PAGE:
09-14-2009, 11:25 PM
Made quite a bit of progress since the last post. Got spindle indexing working. I am currently using the index pulse out of the 2500 line encoder through a 555 one shot timer to get a pulse length long enough to trigger the opto22 input module. A EE friend of mine came up with a little circuit that will divide the output of the encoder by 625 and give me 4 pulses, one longer than the rest to allow me to get better speed indication at low speeds. I need to make this board and install it.

I got the ModIO board from Peter Homann and after a few firmware revisions I now have a fully working tool turret on the lathe. The ModIO also displays the current tool position on the back of the machine with a Omron LED display.

I have the auto oiler installed and working. It was kind of a pain since Mach2 has no way to trigger a pulse on home. The bed of the machine has oil ports drilled in the v-ways where the carriage ways are resting at home position. The cross slide has ports to lube its dovetails as well when it is in position. I had a Robertshaw Oiler I picked up from Boeing when the surplus store was still in operation. It is adjustable to run in a couple different modes. Timed run with time interval. It also has a mode that allows it to count pulses. You set with a dip switch how many pulsed to activate at and when you hit that on the pulse it runs for a set time based on the other dip switch in the oiler. It puts out over 100psi and have ruined a couple gauges before I figured that one out!

The Bijur mister is working as well. It is controlled through a SSR in one of the Opto22 module slots. Amazingly enough the pinouts were right on the SIP style SSR and I just had to bend the leads to fit in the sockets. I am using Koolmist 77 as my coolant, the same as on my CNC mill. I picked up the Bijur unit NOS from Plaza Machinery for $50. He also threw in a Noga misting unit which I was able to modify to connect to the Bijur Unit.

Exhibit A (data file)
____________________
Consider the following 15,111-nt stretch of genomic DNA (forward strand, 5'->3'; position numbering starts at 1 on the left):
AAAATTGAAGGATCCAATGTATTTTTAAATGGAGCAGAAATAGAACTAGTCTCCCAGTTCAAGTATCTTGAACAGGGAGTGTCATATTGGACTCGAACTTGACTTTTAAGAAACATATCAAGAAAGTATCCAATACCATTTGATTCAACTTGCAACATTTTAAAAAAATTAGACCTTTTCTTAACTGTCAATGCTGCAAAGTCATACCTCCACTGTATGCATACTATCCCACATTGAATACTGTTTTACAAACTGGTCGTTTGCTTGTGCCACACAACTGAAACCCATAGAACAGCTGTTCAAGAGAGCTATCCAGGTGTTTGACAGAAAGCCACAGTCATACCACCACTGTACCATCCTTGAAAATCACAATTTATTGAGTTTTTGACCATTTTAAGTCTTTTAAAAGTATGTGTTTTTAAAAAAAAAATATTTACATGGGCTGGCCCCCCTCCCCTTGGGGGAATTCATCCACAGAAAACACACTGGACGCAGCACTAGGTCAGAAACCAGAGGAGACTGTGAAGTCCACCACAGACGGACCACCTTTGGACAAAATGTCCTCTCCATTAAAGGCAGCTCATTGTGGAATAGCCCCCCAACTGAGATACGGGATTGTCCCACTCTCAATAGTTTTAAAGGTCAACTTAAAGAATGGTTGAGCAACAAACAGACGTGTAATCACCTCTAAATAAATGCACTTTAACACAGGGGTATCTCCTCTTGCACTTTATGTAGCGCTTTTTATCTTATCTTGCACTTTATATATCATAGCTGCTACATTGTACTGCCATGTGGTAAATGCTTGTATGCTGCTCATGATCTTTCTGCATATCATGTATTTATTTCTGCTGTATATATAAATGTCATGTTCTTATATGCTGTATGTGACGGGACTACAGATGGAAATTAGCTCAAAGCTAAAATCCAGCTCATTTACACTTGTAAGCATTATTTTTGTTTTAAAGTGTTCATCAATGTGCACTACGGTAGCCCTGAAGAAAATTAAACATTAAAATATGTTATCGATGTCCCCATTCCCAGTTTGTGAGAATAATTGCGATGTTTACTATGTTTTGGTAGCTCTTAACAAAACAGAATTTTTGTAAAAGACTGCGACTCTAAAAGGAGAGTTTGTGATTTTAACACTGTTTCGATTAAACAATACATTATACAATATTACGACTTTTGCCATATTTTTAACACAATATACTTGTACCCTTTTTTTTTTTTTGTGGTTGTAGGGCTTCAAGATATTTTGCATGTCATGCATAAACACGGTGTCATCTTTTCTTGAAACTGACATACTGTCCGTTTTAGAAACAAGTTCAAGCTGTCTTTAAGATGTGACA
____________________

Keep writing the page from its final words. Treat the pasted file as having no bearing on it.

To connect the machine to the outside world I made a back panel out of acrylic on our Epilog laser cutter. Made out of 1/4" plexi and laser etched the graphics on the back side. Filled in the markings with dry erase marker and then painted it Sun Yellow with a rattle can. It is mounted in a square hole plasma cut into the back panel.

I finished wiring up the servos and spindle drive. Now if any of them fault it will trigger the machines E-stop circuit bringing everything to a rapid stop. I tested it, it works. When I was parting a piece of aluminum the piece flew off and jammed between the turret and the chuck jaws jamming the spindle. The drive faulted and stopped everything. I have also tied all the reset inputs to one oushbutton switch on the back panel. Also when any drive or the turret faults there is a corresponding light on the back panel that illuminates "MALF" when it happens. Had to build a small board to control the lamps. I wanted to isolate the drives from each other so I used opto couplers to control the lamps and the input for the oiler. Of course the lamps pulled more current than the optos so I had to add a 2N3904 to drive the lamps.

Also on the back is firewire and USB as well as the connectors and fuse for the oiler and mister. The power for these is provided from a little 220 to 110 v transformer since the machine runs off 240. Right now the whole thing is running on a pretty massive 120 to 230v isolation transformer I pulled out of a LASIK machine. Power to the everything but the computer is triggered by a Omron SSR that is driven off the 5v rail on the computers power supply.

I had some issues with the spindle drive tripping overvoltage warnings on me during deceleration. I talked with a friend or mine who designs servos drives and decided that adding input capacitance to the main buss should be enough to absorb that regenerative surge on deceleration. It did and now I can stop about 3 times faster without faulting. This also allowed me to tune the drive much more aggressively.